Concept Title: Short Courses for Skills Development in Neuroscience Topics and Techniques
Program Lead/Presenter: Neeraj Agarwal, Ph.D.
Council Date: February 12, 2021
Goal: The over-arching goal of the Brain Research through Advancing Innovative Neurotechnologies (BRAIN) Initiative is to revolutionize our understanding of the human brain by accelerating the development and application of innovative technologies. This concept would support short courses to facilitate the development of a sophisticated cadre of investigators with the requisite knowledge and skills in neuroscience related techniques and topics relevant to the BRAIN initiative goal.
Rational: There is a growing need for researchers to develop and use new tools and methods with the goal of expanding our insight about how the nervous system functions in health and disease. To address this need, this BRAIN concept has been designed to promote competencies and build expertise in computational and quantitative neuroscience, functional imaging, cell and circuit specific tools to manipulate brain activity, data science, neuroethics, electrophysiology, and neuroscience techniques across the research workforce. A major goal of the BRAIN Initiative is to attract new investigators to neuroscience from quantitative disciplines such as computer science, mathematics, physics, statistics, materials science, and engineering. Not only do educational short courses provide an effective approach to bring the scientific community up to a high level of understanding and productivity in a short period of time, but they also provide an excellent opportunity for cross-training of participants and facilitating potential collaborations among individuals from diverse scientific backgrounds.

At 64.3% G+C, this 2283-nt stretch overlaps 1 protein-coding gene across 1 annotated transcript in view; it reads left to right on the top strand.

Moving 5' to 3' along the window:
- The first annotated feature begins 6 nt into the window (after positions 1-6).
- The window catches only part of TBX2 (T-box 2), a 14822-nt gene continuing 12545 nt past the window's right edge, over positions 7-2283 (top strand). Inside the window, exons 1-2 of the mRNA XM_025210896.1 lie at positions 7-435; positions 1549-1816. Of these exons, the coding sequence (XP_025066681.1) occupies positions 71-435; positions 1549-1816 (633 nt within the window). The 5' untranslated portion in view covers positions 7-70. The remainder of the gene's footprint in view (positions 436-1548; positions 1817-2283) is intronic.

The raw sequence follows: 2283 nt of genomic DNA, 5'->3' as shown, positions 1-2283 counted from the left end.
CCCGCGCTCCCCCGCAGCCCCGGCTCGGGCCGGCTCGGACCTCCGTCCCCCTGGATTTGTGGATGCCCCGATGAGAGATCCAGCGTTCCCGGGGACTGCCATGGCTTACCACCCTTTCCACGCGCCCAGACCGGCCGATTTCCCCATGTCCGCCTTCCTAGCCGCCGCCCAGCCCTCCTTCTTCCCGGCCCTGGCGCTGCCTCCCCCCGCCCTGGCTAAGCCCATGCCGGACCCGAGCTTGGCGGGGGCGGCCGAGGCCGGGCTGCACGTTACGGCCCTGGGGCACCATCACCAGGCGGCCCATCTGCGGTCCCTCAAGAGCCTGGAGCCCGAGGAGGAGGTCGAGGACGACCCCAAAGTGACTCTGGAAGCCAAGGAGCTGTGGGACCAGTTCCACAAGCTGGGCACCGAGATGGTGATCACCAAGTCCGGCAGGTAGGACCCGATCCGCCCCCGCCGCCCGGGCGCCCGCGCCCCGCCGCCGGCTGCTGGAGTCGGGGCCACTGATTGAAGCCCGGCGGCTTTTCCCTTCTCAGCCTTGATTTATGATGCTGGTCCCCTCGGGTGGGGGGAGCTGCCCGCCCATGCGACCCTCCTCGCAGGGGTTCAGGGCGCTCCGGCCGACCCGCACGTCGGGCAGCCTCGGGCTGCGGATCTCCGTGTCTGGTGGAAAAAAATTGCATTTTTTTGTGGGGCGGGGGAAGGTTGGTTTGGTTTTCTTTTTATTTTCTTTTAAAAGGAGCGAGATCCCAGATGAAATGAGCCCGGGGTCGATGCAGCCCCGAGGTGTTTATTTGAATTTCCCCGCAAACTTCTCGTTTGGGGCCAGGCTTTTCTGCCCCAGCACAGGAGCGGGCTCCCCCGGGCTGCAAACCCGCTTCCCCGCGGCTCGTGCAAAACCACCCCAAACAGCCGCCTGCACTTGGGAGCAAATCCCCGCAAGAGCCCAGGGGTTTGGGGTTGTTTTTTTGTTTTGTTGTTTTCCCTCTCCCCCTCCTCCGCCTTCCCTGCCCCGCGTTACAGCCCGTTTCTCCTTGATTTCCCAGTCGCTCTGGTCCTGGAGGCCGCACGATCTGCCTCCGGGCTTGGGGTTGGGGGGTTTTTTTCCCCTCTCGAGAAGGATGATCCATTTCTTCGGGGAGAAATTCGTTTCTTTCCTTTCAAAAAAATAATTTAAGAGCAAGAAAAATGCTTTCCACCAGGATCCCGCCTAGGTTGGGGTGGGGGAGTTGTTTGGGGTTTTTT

Objectives and Scope: Short course programs are expected to include both didactics and in-person/hands-on experiences. They are intended for participants who are graduate students, medical students, postdoctoral scholars, medical residents, and/or early-career faculty and especially individuals from diverse backgrounds.
Relevant course topics include but are not limited to:
- Computational analysis of omics, imaging, electrophysiology or other multi-modal data generated by BRAIN Initiative projects
- Interdisciplinary research training in computational neuroscience
- Courses that explicitly link BRAIN Initiative researchers with opportunities that add content focused on neuroethics to existing scientific courses
- Methods for data access, query, download, and analysis through BRAIN Initiative data archives
- Applications of cell and circuit-specific tools to monitor and manipulate brain activity (e.g., transynaptic tracing, non-invasive gene delivery, cell-specific pharmacology, single cell analysis techniques, correlating activity with gene expression)
- Training on methodology for functional imaging, chronic recordings, or optogenetics
- Neuroscience training for engineers, physicists, and computer scientists
- Effective strategies to enhance the workforce diversity